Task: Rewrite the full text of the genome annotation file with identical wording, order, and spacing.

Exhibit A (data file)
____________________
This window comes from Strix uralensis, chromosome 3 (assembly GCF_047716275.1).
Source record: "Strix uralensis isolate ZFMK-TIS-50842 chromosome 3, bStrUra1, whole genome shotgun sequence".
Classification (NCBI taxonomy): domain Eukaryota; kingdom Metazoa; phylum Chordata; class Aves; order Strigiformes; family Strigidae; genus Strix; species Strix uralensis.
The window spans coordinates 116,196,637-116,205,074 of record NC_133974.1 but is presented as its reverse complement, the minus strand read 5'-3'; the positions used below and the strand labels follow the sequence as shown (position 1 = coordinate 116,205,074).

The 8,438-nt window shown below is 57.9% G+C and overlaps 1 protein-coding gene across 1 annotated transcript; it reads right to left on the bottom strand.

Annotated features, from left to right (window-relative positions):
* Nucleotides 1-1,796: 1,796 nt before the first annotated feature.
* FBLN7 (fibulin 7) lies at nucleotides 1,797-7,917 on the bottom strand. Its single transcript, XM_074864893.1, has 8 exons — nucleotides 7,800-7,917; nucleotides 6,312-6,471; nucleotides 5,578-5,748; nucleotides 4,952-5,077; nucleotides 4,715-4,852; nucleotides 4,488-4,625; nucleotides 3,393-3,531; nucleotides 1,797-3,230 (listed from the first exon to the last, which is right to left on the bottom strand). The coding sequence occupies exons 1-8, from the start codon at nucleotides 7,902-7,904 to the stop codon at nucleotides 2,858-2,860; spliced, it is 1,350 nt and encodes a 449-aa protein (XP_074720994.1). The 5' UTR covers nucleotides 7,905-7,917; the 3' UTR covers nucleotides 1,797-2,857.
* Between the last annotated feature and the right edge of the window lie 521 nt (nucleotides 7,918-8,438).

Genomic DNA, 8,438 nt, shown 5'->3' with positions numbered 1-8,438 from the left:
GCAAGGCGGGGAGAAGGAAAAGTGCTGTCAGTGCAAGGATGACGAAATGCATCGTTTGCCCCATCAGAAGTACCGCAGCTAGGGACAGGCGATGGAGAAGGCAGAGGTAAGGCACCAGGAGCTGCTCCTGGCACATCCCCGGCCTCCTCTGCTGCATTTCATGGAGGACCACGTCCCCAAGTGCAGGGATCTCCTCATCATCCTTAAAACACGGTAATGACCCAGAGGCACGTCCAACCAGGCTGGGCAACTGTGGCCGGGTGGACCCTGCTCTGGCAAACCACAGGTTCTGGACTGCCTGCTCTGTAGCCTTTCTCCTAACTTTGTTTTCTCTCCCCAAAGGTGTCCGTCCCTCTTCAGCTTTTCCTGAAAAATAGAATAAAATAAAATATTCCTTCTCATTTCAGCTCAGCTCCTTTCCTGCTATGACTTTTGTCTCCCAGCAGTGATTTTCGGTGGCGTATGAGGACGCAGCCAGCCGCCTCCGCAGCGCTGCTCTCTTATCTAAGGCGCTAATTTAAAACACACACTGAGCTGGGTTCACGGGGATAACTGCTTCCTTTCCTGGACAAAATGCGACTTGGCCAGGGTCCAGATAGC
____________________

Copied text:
This window comes from Strix uralensis, chromosome 3 (assembly GCF_047716275.1).
Source record: "Strix uralensis isolate ZFMK-TIS-50842 chromosome 3, bStrUra1, whole genome shotgun sequence".
Classification (NCBI taxonomy): domain Eukaryota; kingdom Metazoa; phylum Chordata; class Aves; order Strigiformes; family Strigidae; genus Strix; species Strix uralensis.
The window spans coordinates 116,196,637-116,205,074 of record NC_133974.1 but is presented as its reverse complement, the minus strand read 5'-3'; the positions used below and the strand labels follow the sequence as shown (position 1 = coordinate 116,205,074).

The 8,438-nt window shown below is 57.9% G+C and overlaps 1 protein-coding gene across 1 annotated transcript; it reads right to left on the bottom strand.

Annotated features, from left to right (window-relative positions):
* Nucleotides 1-1,796: 1,796 nt before the first annotated feature.
* FBLN7 (fibulin 7) lies at nucleotides 1,797-7,917 on the bottom strand. Its single transcript, XM_074864893.1, has 8 exons — nucleotides 7,800-7,917; nucleotides 6,312-6,471; nucleotides 5,578-5,748; nucleotides 4,952-5,077; nucleotides 4,715-4,852; nucleotides 4,488-4,625; nucleotides 3,393-3,531; nucleotides 1,797-3,230 (listed from the first exon to the last, which is right to left on the bottom strand). The coding sequence occupies exons 1-8, from the start codon at nucleotides 7,902-7,904 to the stop codon at nucleotides 2,858-2,860; spliced, it is 1,350 nt and encodes a 449-aa protein (XP_074720994.1). The 5' UTR covers nucleotides 7,905-7,917; the 3' UTR covers nucleotides 1,797-2,857.
* Between the last annotated feature and the right edge of the window lie 521 nt (nucleotides 7,918-8,438).

Genomic DNA, 8,438 nt, shown 5'->3' with positions numbered 1-8,438 from the left:
GCAAGGCGGGGAGAAGGAAAAGTGCTGTCAGTGCAAGGATGACGAAATGCATCGTTTGCCCCATCAGAAGTACCGCAGCTAGGGACAGGCGATGGAGAAGGCAGAGGTAAGGCACCAGGAGCTGCTCCTGGCACATCCCCGGCCTCCTCTGCTGCATTTCATGGAGGACCACGTCCCCAAGTGCAGGGATCTCCTCATCATCCTTAAAACACGGTAATGACCCAGAGGCACGTCCAACCAGGCTGGGCAACTGTGGCCGGGTGGACCCTGCTCTGGCAAACCACAGGTTCTGGACTGCCTGCTCTGTAGCCTTTCTCCTAACTTTGTTTTCTCTCCCCAAAGGTGTCCGTCCCTCTTCAGCTTTTCCTGAAAAATAGAATAAAATAAAATATTCCTTCTCATTTCAGCTCAGCTCCTTTCCTGCTATGACTTTTGTCTCCCAGCAGTGATTTTCGGTGGCGTATGAGGACGCAGCCAGCCGCCTCCGCAGCGCTGCTCTCTTATCTAAGGCGCTAATTTAAAACACACACTGAGCTGGGTTCACGGGGATAACTGCTTCCTTTCCTGGACAAAATGCGACTTGGCCAGGGTCCAGATAGC